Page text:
AIDS (Acquired Immunodeficiency Syndrome)

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AIDS (Acquired Immunodeficiency Syndrome) about AIDS (Acquired Immunodeficiency Syndrome) - Since the start of the AIDS epidemic in the 1980s, the disease has claimed over 20 million lives worldwide. Today, the number of people with HIV continues to increase in every part of the world. The World Health Organization estimates that about 39.4 million people were living with HIV at the end of 2004. Of this number, about 4.9 million—one of eight—had contracted the virus within the last year. Globally, 3.1 million people died of AIDS in 2004. Although sub-Saharan Africa remains the area hardest hit by HIV and AIDS, the virus is now spreading most rapidly in East Asia, Eastern Europe, and Central Asia.
This map shows the number of adults and children estimated to be living with HIV in different parts of the world,
as of December 2004. It is adapted from the World Health Organization’s “AIDS Epidemic Update 2004.”

In many countries, the impact of AIDS goes far beyond the death toll. AIDS has always hit young adults particularly hard about half the new adult HIV infections occur in people between the ages of 15 and 24, with young women becoming infected more often than young men. The loss of large numbers of people in the prime of life means that fewer adults are available to take care of children and the elderly. About 15 million children have already been orphaned by AIDS, most of them in sub-Saharan Africa. The loss of working-age adults also affects the workforce, with important economic consequences in countries where HIV and AIDS are most prevalent. Recent surveys have also found that women are increasingly affected by HIV and AIDS. Women now make up almost half the total cases of HIV and AIDS worldwide and represent well over half the cases in some of the hardest-hit areas, such as sub-Saharan Africa.
Gender inequality is one underlying cause. In many places, women have less access than men to education, testing, counseling, and treatment. A UNICEF study showed that as many as half the women in countries where HIV and AIDS present the greatest danger lack basic information about the disease, such as how it is transmitted and what they can do to protect themselves. In addition, many women contract HIV not through their own high-risk behavior, but through the high-risk behavior of their partners. 
In the past few years, increased international funding has helped to address some aspects of the global HIV epidemic. Education, testing, and counseling are now more widely available in some parts of the world, as are anti-HIV medications. Anti-HIV drugs are crucial both for decreasing the incidence of mother-to-child HIV transmission during childbirth and for allowing those with HIV to live longer, more productive lives. Nonetheless, international funding for AIDS still falls far short of what is required. Overall, it is estimated that prevention programs reach less than 20 percent of the people most at risk and that only 7 percent of individuals who need anti-HIV drugs have access to them. The “3 by 5” AIDS initiative, begun in 2003 by the World Health Organization (WHO) and Joint United Nations Programme on HIV/AIDS (UNAIDS), was an ambitious venture with the goal of providing the infrastructure and drugs necessary to treat 3 million people in developing countries with life-prolonging anti-HIV therapy by the end of 2005. Although this goal ultimately was not met, there were many local success stories. In addition, the initiative succeeded in bringing global attention to the need to expand HIV treatment access and helped to mobilize support. WHO and UNAIDS continue to work towards their goal of universal access to treatment by 2010.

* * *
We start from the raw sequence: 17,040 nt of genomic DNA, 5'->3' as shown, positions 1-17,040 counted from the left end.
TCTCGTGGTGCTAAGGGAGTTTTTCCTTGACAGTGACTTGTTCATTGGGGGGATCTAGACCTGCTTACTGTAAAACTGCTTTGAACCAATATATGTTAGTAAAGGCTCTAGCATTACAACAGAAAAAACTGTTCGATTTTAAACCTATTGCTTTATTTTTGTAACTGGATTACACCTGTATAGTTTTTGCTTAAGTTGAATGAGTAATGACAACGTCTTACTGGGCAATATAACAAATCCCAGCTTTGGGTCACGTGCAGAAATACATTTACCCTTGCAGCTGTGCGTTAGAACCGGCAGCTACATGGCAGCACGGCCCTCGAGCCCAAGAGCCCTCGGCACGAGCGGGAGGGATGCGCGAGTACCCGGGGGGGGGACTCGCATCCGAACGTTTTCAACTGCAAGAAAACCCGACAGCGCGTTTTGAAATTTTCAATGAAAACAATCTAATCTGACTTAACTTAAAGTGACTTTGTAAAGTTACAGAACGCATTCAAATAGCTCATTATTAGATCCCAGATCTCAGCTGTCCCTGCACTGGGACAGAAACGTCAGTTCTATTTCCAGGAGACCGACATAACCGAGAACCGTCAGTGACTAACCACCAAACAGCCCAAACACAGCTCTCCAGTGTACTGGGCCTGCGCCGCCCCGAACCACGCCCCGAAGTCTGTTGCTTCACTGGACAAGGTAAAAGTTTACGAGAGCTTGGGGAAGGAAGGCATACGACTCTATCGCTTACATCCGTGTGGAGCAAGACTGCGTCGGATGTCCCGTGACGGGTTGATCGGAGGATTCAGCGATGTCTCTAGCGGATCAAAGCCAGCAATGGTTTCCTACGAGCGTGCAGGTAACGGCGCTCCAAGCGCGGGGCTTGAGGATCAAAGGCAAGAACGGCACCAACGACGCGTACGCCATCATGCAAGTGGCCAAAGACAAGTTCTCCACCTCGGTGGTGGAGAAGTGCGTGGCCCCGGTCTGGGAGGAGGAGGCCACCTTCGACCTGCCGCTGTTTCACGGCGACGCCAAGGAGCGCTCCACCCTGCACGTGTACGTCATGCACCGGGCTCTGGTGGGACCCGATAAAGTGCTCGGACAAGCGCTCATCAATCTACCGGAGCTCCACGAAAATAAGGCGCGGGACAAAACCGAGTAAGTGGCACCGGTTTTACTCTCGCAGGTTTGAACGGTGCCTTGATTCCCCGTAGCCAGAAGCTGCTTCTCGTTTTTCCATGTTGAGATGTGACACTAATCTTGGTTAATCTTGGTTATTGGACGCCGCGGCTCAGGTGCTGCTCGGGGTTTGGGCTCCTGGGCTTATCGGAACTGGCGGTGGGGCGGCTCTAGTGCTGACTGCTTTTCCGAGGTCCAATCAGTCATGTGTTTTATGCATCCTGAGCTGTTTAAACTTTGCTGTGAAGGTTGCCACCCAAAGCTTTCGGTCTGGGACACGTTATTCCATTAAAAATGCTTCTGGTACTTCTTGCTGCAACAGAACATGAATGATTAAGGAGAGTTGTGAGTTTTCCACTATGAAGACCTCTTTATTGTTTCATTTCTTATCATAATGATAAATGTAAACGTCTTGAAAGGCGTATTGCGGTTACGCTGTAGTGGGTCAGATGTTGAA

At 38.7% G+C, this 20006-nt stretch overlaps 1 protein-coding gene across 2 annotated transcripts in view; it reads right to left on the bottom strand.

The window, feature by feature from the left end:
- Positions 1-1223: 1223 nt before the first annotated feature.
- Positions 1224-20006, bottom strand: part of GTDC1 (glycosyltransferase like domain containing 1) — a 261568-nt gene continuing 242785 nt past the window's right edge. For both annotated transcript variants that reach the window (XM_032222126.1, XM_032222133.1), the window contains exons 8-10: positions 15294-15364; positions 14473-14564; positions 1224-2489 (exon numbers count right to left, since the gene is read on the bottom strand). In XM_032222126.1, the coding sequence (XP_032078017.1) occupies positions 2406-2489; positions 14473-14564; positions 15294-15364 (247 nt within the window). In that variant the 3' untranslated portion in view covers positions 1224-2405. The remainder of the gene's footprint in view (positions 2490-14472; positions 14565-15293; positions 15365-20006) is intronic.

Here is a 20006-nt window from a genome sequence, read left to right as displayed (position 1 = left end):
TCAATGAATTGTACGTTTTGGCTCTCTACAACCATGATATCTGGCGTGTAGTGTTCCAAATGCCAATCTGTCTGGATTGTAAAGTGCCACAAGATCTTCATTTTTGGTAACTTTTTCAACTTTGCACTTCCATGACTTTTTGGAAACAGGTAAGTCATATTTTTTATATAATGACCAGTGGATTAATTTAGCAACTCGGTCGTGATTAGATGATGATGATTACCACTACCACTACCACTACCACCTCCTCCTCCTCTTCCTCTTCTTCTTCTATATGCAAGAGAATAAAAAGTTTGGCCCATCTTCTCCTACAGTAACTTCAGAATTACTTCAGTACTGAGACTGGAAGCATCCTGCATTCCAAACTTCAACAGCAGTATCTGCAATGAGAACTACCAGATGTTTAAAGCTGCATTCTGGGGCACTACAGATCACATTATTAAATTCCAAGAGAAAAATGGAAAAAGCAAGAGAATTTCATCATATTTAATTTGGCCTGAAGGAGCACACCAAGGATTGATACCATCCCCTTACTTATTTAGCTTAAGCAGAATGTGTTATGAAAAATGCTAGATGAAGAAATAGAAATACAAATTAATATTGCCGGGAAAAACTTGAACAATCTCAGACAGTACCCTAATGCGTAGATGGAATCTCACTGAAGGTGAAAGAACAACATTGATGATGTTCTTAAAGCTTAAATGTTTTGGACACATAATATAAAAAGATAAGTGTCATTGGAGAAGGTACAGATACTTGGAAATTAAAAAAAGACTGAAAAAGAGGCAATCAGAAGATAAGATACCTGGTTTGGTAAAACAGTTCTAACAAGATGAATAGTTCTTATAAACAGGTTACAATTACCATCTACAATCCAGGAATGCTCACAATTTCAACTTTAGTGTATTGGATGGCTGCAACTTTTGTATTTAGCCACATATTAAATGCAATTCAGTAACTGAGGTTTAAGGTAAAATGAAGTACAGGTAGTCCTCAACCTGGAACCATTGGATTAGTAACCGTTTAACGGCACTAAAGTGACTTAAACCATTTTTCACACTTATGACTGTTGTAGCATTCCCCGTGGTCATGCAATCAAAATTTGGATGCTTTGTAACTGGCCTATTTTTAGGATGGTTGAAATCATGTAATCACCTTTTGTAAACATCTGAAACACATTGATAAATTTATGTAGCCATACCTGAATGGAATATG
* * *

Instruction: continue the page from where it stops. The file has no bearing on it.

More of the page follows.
In the United States, testing HIV-positive is not the death sentence it was two decades ago, largely because of the anti-HIV drugs now available. Although this is certainly good news, it has unfortunately also led to complacency and the return of high-risk behaviors in some quarters. No current anti-HIV therapy is a cure—treatments can only delay the onset of illness. Inevitably, drug-resistant strains of HIV have evolved in some people receiving treatment. Drug-resistant strains can then be transmitted to other individuals. In 2005, public health officials were alarmed to find in a New York City patient an aggressive strain of HIV that was resistant to 19 of the 20 licensed anti-HIV medications. It is almost inevitable that eventually, a transmissible strain of HIV will appear that can’t be treated with current drugs.

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